When Batman came out people wondered if it was too dark. When Batman Returns came out people screamed it was too dark. But both those movies were kitschy compared with The Dark Knight. These early forerunners might have dabbled with dark themes, but always in that Tim Burton, Halloween-and-lollipops style; death dressed in tinsel. The Dark Knight is a bleak thriller that features silly costumes. Its atmosphere is menacing, designed to rough you up. If this is the kind of movie that summer blockbusters are made of: who are we? It used to be we wanted escapism from summer movies (think of Superman, Raiders of the Lost Ark). Now we want to be terrorised.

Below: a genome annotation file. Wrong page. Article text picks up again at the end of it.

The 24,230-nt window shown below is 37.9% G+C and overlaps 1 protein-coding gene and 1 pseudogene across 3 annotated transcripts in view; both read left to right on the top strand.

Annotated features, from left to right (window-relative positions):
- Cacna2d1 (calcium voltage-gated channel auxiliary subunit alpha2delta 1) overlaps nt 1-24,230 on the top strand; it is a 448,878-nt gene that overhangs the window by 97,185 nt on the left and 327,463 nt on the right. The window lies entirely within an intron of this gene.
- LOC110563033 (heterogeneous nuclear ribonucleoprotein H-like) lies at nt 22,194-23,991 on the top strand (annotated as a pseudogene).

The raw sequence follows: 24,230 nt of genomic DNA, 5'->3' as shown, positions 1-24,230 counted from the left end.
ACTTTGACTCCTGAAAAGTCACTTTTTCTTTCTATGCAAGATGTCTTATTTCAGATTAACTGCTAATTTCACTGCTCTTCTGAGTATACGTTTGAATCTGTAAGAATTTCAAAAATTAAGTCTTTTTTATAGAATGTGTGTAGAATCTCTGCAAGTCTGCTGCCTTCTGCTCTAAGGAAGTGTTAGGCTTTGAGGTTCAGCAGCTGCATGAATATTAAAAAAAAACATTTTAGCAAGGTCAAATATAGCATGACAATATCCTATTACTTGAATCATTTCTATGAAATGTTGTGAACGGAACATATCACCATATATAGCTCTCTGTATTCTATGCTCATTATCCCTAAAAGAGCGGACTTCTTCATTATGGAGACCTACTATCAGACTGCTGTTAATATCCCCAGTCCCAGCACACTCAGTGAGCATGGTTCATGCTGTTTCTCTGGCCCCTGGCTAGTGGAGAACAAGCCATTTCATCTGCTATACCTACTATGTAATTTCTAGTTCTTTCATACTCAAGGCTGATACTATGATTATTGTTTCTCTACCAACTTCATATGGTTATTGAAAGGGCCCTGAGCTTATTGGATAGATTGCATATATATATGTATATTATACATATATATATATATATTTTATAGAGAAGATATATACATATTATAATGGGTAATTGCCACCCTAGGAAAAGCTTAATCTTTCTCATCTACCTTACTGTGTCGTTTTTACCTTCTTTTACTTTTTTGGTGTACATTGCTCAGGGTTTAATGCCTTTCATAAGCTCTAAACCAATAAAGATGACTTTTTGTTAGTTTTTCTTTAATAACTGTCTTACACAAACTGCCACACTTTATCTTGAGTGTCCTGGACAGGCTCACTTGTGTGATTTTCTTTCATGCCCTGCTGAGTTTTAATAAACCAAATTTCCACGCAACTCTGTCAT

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3 Responses to The Dark Knight – A Review

  1. kc2 says:

    I understand where you are coming from with this review, my nephew is 5 and keeps asking if he can go see the Batman movie. It almost doesn’t make sense, kids love Batman, why can’t this be accessable to them?
    Then I stop and think…Batman has always been a mature graphic novel, it is supposed to be dark. Tim Burton knew this when he did the first 2.
    People just need to realize that this new breed of Batman movies are not for kids, unless they can handle mature subjects, the Dark Knight is for us that used to be kids and expect more than “POW” and “BAM” from our superhero.
    Besides, I was 4 (I think) when the first Batman came out, I went to see it in theaters, and I’ve seen every Batman since. These have all been rated PG13!

  2. HanseaticEd says:

    Superb review. Your words, ‘…But The Dark Knight is a movie hell-bent on wrecking beauty (just look at the way they light Gyllenhaal). In the end, everyone is pulled, howling, down down down’ are of theological import such that few would expect from Batman.